It’s Friday night. The dinner rush is starting and the Bistro’s half full. I’m up front training Holly, our new hostess. She’s a pretty twenty year old redhead.
“You were born in 1986, right?” I ask.
“Yes,” Holly replies, “Why do you ask?”
I take a deep breath. They’re getting younger, I’m getting older – what can I do about it? I’ve got to stop thinking about age. I’m only driving myself insane. Worse, I’m getting repetitive and boring. I hope it’s just a phase I’m going through.
“Forget it,” I say.
“So what happened to the last hostess?” Holly asks.
“That,” I reply, “Is a very good question.”
“Well,” Holly says, “What’s the answer?”
“How long did she work here?” Holly asks.
“One week,” I reply.
“What happened?” Holly asks.
“I don’t know,” I say. “She showed up for work, had lunch, text messaged Fluvio that this job wasn’t for her, and then walked out the door.” (
“She text messaged her resignation letter?” Holly asks incredulously.
“Well, I wouldn’t exactly call it a resignation letter.”
“I’ve never heard of anyone quitting by text message,” Holly says.
“Neither have I.”
The door chimes. A middle aged couple walks inside. They look grim.
“Hello and welcome to The Bistro,” Holly chirps.
“Two,” the woman says, holding up two fingers. “We have a reservation.”
“Your name?” Holly asks.
Holly looks at the seating chart. All the seating’s been prearranged. The couple’s table is on the aisle.
“Follow me please,” Holly says, “I’ll show you to your table.”
Holly walks down the aisle holding two menus. The couple doesn’t follow her. Instead the woman stays rooted in place and points to the empty four top by the window.
“Is that table free?” the woman asks. In her self centered cosmology she probably thinks the “reserved” table sign means the table should be reserved for her.
“I’m sorry madam,” I reply, “It’s reserved.”
“Why can’t we sit there?” she asks coldly.
“I’m sorry Madam,” I reply. “We need that table for four people.”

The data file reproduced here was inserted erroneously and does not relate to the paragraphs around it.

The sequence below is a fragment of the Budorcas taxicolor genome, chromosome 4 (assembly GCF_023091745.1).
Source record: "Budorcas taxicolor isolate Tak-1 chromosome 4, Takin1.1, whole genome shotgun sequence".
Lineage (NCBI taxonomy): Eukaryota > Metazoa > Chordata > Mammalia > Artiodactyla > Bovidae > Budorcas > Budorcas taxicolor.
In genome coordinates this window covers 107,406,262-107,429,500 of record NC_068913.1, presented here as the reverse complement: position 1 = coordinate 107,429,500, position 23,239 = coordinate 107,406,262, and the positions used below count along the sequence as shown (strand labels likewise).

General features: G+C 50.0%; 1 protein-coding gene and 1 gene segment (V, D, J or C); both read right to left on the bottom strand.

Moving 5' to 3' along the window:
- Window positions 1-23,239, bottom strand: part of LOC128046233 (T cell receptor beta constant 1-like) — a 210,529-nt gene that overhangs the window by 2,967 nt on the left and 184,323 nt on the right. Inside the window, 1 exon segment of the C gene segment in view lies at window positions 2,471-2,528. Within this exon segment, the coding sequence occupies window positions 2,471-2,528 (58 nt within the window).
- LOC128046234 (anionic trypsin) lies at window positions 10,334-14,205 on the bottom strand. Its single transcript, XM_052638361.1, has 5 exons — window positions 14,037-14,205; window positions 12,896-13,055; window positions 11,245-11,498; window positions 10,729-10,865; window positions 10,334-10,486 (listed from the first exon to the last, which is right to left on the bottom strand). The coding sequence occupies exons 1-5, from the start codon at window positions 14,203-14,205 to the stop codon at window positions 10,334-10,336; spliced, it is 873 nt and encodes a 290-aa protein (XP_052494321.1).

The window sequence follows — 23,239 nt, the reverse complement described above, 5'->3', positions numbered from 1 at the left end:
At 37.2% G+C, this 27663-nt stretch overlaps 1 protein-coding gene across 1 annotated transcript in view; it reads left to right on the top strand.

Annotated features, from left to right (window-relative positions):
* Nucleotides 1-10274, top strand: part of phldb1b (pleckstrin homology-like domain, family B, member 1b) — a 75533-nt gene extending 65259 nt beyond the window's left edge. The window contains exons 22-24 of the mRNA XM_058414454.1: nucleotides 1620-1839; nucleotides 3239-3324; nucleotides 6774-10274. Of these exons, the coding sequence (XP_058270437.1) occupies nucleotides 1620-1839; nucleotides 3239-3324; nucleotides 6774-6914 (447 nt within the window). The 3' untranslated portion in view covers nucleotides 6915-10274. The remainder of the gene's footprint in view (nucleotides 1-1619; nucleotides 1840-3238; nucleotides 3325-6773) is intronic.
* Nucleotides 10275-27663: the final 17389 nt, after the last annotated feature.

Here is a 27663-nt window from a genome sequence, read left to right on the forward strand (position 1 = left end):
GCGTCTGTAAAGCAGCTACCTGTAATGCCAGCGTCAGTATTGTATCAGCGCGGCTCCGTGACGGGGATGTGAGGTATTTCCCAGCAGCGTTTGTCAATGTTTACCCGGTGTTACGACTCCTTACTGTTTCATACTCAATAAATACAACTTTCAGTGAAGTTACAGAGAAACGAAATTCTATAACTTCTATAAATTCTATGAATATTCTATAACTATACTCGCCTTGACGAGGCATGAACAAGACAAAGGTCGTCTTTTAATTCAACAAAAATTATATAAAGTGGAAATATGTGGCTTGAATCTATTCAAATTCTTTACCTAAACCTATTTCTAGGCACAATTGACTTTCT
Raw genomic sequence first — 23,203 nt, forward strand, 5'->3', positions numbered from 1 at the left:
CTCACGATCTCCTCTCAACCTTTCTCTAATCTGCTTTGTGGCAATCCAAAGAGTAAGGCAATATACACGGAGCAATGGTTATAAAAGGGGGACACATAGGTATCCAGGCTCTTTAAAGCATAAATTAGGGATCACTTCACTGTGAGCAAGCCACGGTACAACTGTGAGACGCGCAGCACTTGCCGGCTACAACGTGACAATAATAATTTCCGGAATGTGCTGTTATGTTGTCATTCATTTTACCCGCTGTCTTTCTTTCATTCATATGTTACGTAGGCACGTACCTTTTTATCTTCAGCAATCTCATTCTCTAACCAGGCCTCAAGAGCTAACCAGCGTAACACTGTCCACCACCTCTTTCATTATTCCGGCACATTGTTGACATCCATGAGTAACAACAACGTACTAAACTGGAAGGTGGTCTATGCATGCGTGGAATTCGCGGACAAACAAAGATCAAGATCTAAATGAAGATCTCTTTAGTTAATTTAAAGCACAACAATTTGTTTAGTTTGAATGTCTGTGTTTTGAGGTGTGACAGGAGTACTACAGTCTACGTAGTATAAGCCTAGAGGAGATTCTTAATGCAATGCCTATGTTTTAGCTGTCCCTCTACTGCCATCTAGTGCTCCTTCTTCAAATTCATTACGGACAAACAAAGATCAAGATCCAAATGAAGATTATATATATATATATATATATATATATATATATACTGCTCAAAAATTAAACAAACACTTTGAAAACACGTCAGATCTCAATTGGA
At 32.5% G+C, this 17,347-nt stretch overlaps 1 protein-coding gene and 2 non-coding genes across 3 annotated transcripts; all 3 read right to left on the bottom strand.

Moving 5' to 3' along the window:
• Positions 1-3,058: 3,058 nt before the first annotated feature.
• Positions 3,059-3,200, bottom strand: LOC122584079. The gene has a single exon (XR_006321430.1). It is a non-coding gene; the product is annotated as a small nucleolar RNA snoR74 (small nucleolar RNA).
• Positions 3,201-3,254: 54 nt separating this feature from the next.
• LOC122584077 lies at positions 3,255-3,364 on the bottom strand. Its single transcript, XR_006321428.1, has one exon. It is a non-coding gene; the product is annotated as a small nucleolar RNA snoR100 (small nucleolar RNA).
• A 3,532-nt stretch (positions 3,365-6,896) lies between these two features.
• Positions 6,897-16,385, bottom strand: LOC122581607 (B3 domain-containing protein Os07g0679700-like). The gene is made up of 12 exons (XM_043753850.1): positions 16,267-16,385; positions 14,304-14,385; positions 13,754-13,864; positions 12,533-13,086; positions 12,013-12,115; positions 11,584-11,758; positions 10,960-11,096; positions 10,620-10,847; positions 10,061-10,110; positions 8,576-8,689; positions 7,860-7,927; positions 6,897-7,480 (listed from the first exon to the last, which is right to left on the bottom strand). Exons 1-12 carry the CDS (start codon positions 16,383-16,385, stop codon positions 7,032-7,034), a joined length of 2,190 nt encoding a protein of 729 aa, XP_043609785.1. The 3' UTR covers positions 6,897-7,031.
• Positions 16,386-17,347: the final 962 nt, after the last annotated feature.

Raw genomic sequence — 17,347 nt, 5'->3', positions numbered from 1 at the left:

“So you’re going to give me the worst table in the house?” the woman asks. “Is that what you’re telling me?” A look of consternation struggles to emerge on her taut Botoxed face.
“I have no other tables open madam,” I say, “Perhaps if you’d like to come back in an hour?”
“I’m not sitting there,” the woman says turning to her husband. “I’m just not.”
The husband and wife argue. It’s no good. The man leaves. I feel bad for him. He just wants to eat. His wife turns her glare on me.
“This is HIDEOUS” the woman screeches, “Absolutely hideous!”
What’s really hideous is the plastic surgeon didn’t botox this bitch’s tongue.
“Sorry Madam,” I say, smiling my fake waiter smile, “But I can’t change your seat.”
“Hideous!” the woman hisses, storming out the door, “Hideous!”
After the door shuts Holly gasps, “Oh my God! I can’t believe that woman!”
“Believe it,” I chuckle, “People like her are why the last hostess quit.”
“Does stuff like this happen a lot?” Holly asks.
“All the time.”
Holly turns red. She’s looks angry.
“My sister just got back from Iraq,” Holly says. “She could tell that woman a thing or two about what’s hideous.”
“Your sister’s in the service?” I ask.
“She’s a Marine,” Holly answers. “She’s stationed in California now. She spent almost a year there.”
“Oh my God,” I say, “How old is she?”
“Your parents must’ve been worried sick.”
“My Mom was glued to the TV the whole year,” Holly says. “She freaked every time she heard a soldier was killed.”
“I can’t imagine,” I reply, wondering how it feels to have a child fighting in a war.
“My sister told me she was under fire a few times,” Holly says. “She said it was intense.”
“Jesus,” I mutter.
“So if that woman wants to get that upset over a table,” Holly says, “She can blow it out her ass.”
There’s nothing further to say so I don’t say anything.
Soldiers are getting younger and I’m getting older. What’s it like for a twenty-two year old woman to experience war? How would I deal with it at thirty-eight? Who knows? But after experiencing the war I think one thing is certain.
Sitting anywhere in a restaurant would be an unbelievable luxury.